Judicial activism and judicial restraint | US government and civics | Khan Academy

Using Baker v. Carr to discuss judicial activism versus judicial restraint.

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9 comments

  1. Good one. The problem with the judicial branch is every power they have they gave themselves. The constitution says nothing about judicial review. Yes activism is a problem. There are judges that disregard the law are poor judges. However, if the law is silent they should have a say as long as it’s constitutional.

    Congress can regulate the Supreme Court yet they don’t. Judges don’t need lifetime appointments it very undemocratic by nature.

  2. Sorry Sal, but I don’t believe you’ve made this clear at all. If I was to ONLY view your video, I would conclude that both the pro and con side of the argument were based on constitutionality. Neither side is ‘activism’. And “personal views” is activism? EVERY view coming from the bench is a personal view on existing laws and the constitution.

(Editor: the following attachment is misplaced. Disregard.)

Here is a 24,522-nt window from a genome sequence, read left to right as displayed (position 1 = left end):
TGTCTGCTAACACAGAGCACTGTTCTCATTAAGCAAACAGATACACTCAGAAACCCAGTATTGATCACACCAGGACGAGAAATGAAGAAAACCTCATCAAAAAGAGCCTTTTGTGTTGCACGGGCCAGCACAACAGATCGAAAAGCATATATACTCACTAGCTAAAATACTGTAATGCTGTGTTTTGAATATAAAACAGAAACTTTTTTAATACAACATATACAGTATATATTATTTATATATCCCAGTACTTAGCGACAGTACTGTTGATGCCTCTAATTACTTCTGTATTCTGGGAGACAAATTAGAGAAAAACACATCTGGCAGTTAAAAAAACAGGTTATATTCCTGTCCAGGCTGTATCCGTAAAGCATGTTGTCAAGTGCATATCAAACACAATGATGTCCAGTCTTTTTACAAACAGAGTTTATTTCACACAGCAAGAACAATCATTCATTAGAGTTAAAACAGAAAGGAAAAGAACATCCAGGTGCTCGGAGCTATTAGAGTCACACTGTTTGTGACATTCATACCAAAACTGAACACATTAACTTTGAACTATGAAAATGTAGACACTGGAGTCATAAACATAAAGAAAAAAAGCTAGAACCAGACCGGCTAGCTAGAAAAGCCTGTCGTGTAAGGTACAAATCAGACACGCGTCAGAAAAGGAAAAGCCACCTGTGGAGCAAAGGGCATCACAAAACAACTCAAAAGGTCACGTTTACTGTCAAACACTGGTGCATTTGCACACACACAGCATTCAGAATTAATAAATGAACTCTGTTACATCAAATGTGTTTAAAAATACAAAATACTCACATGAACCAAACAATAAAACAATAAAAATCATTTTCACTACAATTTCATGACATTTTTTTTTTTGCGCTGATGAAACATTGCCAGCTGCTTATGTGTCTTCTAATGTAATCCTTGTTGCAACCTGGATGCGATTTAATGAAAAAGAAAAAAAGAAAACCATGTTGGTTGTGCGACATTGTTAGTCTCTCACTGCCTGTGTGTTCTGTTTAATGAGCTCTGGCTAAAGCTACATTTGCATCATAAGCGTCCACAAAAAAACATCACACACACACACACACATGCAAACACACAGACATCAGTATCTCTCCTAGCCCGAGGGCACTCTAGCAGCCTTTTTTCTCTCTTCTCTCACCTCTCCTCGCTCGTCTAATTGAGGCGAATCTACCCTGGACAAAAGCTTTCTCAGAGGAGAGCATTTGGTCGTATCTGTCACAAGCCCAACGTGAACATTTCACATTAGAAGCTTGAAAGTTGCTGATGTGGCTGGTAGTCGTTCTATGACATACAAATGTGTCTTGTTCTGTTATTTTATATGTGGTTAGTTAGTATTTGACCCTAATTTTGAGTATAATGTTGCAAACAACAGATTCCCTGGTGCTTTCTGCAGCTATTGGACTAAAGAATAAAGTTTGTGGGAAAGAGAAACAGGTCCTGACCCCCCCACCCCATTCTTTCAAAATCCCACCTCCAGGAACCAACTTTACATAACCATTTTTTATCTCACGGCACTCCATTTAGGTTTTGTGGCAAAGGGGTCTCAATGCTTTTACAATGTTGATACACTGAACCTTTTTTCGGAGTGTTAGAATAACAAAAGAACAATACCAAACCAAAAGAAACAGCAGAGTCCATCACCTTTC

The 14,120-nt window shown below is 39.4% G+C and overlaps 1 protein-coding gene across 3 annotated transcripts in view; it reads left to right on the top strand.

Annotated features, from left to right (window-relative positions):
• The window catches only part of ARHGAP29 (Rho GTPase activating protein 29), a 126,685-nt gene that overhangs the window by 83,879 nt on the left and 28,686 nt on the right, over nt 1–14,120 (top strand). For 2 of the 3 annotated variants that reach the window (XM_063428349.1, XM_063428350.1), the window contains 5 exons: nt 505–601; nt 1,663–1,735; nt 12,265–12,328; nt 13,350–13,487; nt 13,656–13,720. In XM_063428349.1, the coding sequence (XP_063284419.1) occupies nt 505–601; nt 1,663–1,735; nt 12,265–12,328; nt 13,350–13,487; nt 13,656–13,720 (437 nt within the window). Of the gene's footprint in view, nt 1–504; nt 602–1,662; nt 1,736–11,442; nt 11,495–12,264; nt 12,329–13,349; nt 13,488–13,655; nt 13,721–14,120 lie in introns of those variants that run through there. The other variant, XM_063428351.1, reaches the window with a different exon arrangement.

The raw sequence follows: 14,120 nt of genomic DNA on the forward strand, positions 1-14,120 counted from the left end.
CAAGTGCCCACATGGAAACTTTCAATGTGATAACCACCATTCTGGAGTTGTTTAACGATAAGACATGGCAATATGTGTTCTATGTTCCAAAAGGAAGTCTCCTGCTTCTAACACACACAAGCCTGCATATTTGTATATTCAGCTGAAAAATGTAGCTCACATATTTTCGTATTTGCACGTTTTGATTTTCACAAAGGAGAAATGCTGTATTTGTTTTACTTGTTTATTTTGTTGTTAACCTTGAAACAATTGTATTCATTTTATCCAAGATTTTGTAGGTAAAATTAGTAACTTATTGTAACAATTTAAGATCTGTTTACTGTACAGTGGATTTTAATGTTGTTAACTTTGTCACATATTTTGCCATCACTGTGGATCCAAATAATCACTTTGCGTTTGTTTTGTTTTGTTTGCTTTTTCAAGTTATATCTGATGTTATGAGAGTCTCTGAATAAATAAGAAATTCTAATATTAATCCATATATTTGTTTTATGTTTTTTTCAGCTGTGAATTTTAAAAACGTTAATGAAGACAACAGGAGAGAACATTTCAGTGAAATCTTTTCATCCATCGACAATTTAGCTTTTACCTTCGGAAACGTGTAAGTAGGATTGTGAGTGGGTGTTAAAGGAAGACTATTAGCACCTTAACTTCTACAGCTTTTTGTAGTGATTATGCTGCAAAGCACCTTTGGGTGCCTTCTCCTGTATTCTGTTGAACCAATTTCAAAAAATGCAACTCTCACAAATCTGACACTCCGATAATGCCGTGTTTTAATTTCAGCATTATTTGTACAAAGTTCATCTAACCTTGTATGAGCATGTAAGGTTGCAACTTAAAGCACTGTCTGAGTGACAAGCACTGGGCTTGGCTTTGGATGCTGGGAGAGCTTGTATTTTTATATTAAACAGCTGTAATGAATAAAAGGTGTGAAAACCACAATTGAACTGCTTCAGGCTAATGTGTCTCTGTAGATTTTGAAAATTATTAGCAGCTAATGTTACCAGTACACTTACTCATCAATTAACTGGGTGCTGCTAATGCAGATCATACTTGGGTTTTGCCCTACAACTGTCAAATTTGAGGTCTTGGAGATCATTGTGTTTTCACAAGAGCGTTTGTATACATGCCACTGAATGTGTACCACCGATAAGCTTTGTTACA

The argument you should have included for the ‘restraint’ side is this: Under the existing laws, no citizen was denied their right to vote and have their vote counted; thus there is no constitutional breach.

    Though the so called ‘activism’ side could argue that a system where the weight of any citizen’s vote is eroding to the point of verging on no value, essentially takes away their right to vote.

    IMO, here is a much better explanation of the difference between activism and restraint.

  3. I wanna hear about the Judicial activism when the court purposely misconstrue a case.

  4. Thank you so much for this video and all of the videos you make!!!! They are so helpful and easy to understand!!